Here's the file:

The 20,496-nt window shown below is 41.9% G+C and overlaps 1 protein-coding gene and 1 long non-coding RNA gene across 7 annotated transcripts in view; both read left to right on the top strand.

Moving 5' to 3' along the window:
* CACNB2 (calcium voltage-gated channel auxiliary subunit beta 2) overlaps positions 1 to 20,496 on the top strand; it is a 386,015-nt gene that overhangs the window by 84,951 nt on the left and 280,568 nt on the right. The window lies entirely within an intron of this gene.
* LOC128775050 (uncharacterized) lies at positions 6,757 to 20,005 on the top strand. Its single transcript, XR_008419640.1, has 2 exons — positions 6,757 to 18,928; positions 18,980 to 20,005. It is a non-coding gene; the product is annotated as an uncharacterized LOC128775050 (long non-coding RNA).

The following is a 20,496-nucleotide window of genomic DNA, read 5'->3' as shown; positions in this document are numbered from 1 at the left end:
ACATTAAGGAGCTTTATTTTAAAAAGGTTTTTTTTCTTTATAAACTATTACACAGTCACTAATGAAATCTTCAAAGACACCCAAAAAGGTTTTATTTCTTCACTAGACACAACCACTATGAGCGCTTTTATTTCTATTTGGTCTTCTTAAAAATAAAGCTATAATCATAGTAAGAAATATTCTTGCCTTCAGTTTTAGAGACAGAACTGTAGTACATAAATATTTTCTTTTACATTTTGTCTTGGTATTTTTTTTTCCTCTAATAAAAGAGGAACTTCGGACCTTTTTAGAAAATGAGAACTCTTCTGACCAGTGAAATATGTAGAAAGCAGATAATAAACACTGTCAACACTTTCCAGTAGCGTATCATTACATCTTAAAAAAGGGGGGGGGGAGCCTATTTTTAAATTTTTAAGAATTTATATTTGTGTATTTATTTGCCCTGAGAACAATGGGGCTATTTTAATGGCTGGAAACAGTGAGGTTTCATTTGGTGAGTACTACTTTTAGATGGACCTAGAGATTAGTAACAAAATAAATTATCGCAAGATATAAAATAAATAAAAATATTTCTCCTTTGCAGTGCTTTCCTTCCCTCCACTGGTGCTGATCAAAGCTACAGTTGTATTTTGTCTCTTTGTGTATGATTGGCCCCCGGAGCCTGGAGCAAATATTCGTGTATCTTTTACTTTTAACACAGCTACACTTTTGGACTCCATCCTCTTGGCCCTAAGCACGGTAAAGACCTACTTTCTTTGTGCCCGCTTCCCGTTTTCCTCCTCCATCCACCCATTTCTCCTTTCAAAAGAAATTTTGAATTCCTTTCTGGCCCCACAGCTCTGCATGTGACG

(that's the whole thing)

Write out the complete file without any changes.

The 20,496-nt window shown below is 41.9% G+C and overlaps 1 protein-coding gene and 1 long non-coding RNA gene across 7 annotated transcripts in view; both read left to right on the top strand.

Moving 5' to 3' along the window:
* CACNB2 (calcium voltage-gated channel auxiliary subunit beta 2) overlaps positions 1 to 20,496 on the top strand; it is a 386,015-nt gene that overhangs the window by 84,951 nt on the left and 280,568 nt on the right. The window lies entirely within an intron of this gene.
* LOC128775050 (uncharacterized) lies at positions 6,757 to 20,005 on the top strand. Its single transcript, XR_008419640.1, has 2 exons — positions 6,757 to 18,928; positions 18,980 to 20,005. It is a non-coding gene; the product is annotated as an uncharacterized LOC128775050 (long non-coding RNA).

The following is a 20,496-nucleotide window of genomic DNA, read 5'->3' as shown; positions in this document are numbered from 1 at the left end:
ACATTAAGGAGCTTTATTTTAAAAAGGTTTTTTTTCTTTATAAACTATTACACAGTCACTAATGAAATCTTCAAAGACACCCAAAAAGGTTTTATTTCTTCACTAGACACAACCACTATGAGCGCTTTTATTTCTATTTGGTCTTCTTAAAAATAAAGCTATAATCATAGTAAGAAATATTCTTGCCTTCAGTTTTAGAGACAGAACTGTAGTACATAAATATTTTCTTTTACATTTTGTCTTGGTATTTTTTTTTCCTCTAATAAAAGAGGAACTTCGGACCTTTTTAGAAAATGAGAACTCTTCTGACCAGTGAAATATGTAGAAAGCAGATAATAAACACTGTCAACACTTTCCAGTAGCGTATCATTACATCTTAAAAAAGGGGGGGGGGAGCCTATTTTTAAATTTTTAAGAATTTATATTTGTGTATTTATTTGCCCTGAGAACAATGGGGCTATTTTAATGGCTGGAAACAGTGAGGTTTCATTTGGTGAGTACTACTTTTAGATGGACCTAGAGATTAGTAACAAAATAAATTATCGCAAGATATAAAATAAATAAAAATATTTCTCCTTTGCAGTGCTTTCCTTCCCTCCACTGGTGCTGATCAAAGCTACAGTTGTATTTTGTCTCTTTGTGTATGATTGGCCCCCGGAGCCTGGAGCAAATATTCGTGTATCTTTTACTTTTAACACAGCTACACTTTTGGACTCCATCCTCTTGGCCCTAAGCACGGTAAAGACCTACTTTCTTTGTGCCCGCTTCCCGTTTTCCTCCTCCATCCACCCATTTCTCCTTTCAAAAGAAATTTTGAATTCCTTTCTGGCCCCACAGCTCTGCATGTGACG